Students from four U.S. universities – two of those in California – have filed federal complaints alleging that their schools did not take appropriate action to address campus sexual harassment and assault.
Orange County Sexual Harassment Attorney Houman Fakhimi understand that the students each filed a complaint with the U.S. Department of Education. The schools at the center of the controversy include the University of California, Berkeley and the University of Southern California, as well as Swarthmore College in Pennsylvania and Dartmouth College in New Hampshire.
These cases represent part of a growing trend, with students filing complaints relative to Title IX sexual harassment violations as well as violations of the Clery Act. The latter, a federal statute, 20 U.S.C. 1092(f), holds that colleges and universities that collect federal financial aid must keep and disclose information regarding violent crimes on or near campus. Compliance is monitored by the U.S. Department of Education, and civil penalties of $35,000 per violation can be inflicted. Institutions may also face suspension from federal financial aid programs, which serves as a far more substantial threat.
The complaints ask that the Department of Education launch investigations into each claim.
The reality is, most colleges do all they can to downplay incidents of sexual harassment and/or sexual assault because they don’t want to damage their reputations, which in turn might negatively impact admissions. However, they end up compromising both student safety and justice for victims in the process.
A similar complaint was filed by the Occidental College in Los Angeles just last month. In that case, 37 students alleged that since 2009, the school had failed to properly investigate claims of sexual assault and sexual harassment on campus and also that it failed to properly document such claims, per the Clery Act.
In some of those instances, allegedly, perpetrators were allowed back on campus, even though it had been found they were responsible for engaging in non-consensual intercourse.
One student said she a dean discouraged her from reporting a rape. Another student, when she told an administrator she did not feel safe, was told not to worry because the administrator had met her alleged attacker and he “didn’t seem like the type of person who would do something like that.” That individual was allowed back to the school even after he was found responsible for attacking her and two other women.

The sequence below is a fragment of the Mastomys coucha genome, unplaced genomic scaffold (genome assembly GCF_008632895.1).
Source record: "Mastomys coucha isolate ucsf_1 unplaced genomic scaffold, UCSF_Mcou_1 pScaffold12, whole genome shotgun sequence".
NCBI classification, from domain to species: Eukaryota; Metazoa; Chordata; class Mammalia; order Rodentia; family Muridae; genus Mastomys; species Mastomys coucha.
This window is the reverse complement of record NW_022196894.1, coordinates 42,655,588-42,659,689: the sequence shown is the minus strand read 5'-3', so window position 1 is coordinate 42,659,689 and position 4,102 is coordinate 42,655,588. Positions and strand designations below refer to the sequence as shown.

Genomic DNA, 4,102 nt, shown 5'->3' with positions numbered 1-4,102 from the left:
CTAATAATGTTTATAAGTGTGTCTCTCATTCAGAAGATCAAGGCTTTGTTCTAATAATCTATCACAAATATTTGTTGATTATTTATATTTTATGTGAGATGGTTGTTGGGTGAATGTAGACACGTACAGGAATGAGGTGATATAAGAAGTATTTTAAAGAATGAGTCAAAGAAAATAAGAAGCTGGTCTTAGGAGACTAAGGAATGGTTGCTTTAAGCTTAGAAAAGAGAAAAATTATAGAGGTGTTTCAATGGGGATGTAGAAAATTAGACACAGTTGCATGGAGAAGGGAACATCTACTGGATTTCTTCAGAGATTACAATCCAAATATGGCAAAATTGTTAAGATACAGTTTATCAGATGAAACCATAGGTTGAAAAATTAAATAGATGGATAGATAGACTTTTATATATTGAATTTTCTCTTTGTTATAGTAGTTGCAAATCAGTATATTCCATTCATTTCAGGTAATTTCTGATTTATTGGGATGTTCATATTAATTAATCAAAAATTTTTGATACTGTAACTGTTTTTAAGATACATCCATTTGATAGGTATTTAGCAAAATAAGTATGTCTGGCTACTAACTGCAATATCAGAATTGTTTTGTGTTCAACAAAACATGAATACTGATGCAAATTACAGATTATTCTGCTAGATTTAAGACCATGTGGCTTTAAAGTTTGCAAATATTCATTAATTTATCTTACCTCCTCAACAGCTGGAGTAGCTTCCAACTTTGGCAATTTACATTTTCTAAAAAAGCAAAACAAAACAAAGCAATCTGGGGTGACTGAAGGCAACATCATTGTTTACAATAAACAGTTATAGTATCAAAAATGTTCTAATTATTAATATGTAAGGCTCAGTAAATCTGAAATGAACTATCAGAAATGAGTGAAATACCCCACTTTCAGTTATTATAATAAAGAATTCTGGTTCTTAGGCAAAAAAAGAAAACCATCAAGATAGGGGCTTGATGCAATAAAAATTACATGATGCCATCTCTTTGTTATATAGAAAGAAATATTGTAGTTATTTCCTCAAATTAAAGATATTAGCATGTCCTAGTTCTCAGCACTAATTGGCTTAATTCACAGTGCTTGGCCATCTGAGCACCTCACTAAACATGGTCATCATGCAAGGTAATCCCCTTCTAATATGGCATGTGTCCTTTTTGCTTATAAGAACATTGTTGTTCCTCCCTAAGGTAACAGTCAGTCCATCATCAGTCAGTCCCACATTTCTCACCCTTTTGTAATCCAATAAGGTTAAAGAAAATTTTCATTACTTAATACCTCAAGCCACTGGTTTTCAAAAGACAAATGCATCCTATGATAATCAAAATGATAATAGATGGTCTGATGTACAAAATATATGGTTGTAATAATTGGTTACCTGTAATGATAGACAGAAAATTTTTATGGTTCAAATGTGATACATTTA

Occidental representatives say they have improved sexual misconduct procedures.
But the problem continues to be widespread at college campuses not only across California but throughout the country.
In 2011, the Obama administration issued a new, more stringent interpretation of responsibilities held by universities under Title IX. The administration warned that many schools were in violation of the law because they were using a less stringent interpretation of the law.
This may have something to do with the increase in complaints.
But overall, claims of sexual harassment are down. The Equal Employment Opportunity Commission reported that there were about 15,500 complaints in 2000, compared to about 7,500 complaints filed in 2012. Part of that may be due to the fact that we as a country have gotten better educated about what sexual harassment is and why it mustn’t be tolerated.
Still, claims that are made are receiving higher payouts than ever, suggesting egregious violations continue to happen. The EEOC reports that about $56 million was paid out in 2000 for 15,500 complaints, versus $43 million paid out in 2012 for half that many.
Victims of sexual harassment in Orange County may contact Houman Fakhimi trial attorney at (888) 529-2188.
Four Major Universities Facing Sexual Assault Claims by Students, May 28, 2013, By Don Jeffrey and John Lauerman, Bloomberg
More Blog Entries:
California Sex Harassment, Abuse, Alleged by College Student, May 15, 2013, Orange County Sexual Harassment Lawyer Blog